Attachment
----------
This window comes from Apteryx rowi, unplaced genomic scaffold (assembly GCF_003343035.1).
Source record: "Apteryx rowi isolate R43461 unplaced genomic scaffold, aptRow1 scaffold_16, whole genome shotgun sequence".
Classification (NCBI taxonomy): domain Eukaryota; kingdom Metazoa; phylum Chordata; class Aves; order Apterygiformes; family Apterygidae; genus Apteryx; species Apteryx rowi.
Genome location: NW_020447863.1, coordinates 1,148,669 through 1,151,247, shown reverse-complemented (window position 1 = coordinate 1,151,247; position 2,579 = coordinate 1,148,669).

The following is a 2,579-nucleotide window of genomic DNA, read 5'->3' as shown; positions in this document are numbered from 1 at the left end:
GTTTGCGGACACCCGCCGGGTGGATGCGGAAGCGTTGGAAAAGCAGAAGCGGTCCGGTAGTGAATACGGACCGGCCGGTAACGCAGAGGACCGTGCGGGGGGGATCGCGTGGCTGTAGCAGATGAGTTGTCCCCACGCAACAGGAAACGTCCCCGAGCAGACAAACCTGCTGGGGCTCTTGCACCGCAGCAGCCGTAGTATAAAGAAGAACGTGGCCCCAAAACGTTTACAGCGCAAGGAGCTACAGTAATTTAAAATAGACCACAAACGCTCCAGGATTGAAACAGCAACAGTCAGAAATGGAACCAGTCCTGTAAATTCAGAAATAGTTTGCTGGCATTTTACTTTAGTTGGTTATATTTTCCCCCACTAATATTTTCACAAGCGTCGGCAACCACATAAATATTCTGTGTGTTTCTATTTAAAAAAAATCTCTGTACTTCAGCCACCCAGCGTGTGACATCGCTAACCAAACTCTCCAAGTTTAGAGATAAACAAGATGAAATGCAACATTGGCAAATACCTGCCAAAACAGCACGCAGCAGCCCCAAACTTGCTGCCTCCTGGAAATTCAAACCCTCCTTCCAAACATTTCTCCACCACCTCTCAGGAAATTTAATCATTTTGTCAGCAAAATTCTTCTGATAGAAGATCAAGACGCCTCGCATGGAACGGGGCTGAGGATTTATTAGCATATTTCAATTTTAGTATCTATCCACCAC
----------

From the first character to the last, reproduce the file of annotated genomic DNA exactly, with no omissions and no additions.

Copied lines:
This window comes from Apteryx rowi, unplaced genomic scaffold (assembly GCF_003343035.1).
Source record: "Apteryx rowi isolate R43461 unplaced genomic scaffold, aptRow1 scaffold_16, whole genome shotgun sequence".
Classification (NCBI taxonomy): domain Eukaryota; kingdom Metazoa; phylum Chordata; class Aves; order Apterygiformes; family Apterygidae; genus Apteryx; species Apteryx rowi.
Genome location: NW_020447863.1, coordinates 1,148,669 through 1,151,247, shown reverse-complemented (window position 1 = coordinate 1,151,247; position 2,579 = coordinate 1,148,669).

The following is a 2,579-nucleotide window of genomic DNA, read 5'->3' as shown; positions in this document are numbered from 1 at the left end:
GTTTGCGGACACCCGCCGGGTGGATGCGGAAGCGTTGGAAAAGCAGAAGCGGTCCGGTAGTGAATACGGACCGGCCGGTAACGCAGAGGACCGTGCGGGGGGGATCGCGTGGCTGTAGCAGATGAGTTGTCCCCACGCAACAGGAAACGTCCCCGAGCAGACAAACCTGCTGGGGCTCTTGCACCGCAGCAGCCGTAGTATAAAGAAGAACGTGGCCCCAAAACGTTTACAGCGCAAGGAGCTACAGTAATTTAAAATAGACCACAAACGCTCCAGGATTGAAACAGCAACAGTCAGAAATGGAACCAGTCCTGTAAATTCAGAAATAGTTTGCTGGCATTTTACTTTAGTTGGTTATATTTTCCCCCACTAATATTTTCACAAGCGTCGGCAACCACATAAATATTCTGTGTGTTTCTATTTAAAAAAAATCTCTGTACTTCAGCCACCCAGCGTGTGACATCGCTAACCAAACTCTCCAAGTTTAGAGATAAACAAGATGAAATGCAACATTGGCAAATACCTGCCAAAACAGCACGCAGCAGCCCCAAACTTGCTGCCTCCTGGAAATTCAAACCCTCCTTCCAAACATTTCTCCACCACCTCTCAGGAAATTTAATCATTTTGTCAGCAAAATTCTTCTGATAGAAGATCAAGACGCCTCGCATGGAACGGGGCTGAGGATTTATTAGCATATTTCAATTTTAGTATCTATCCACCAC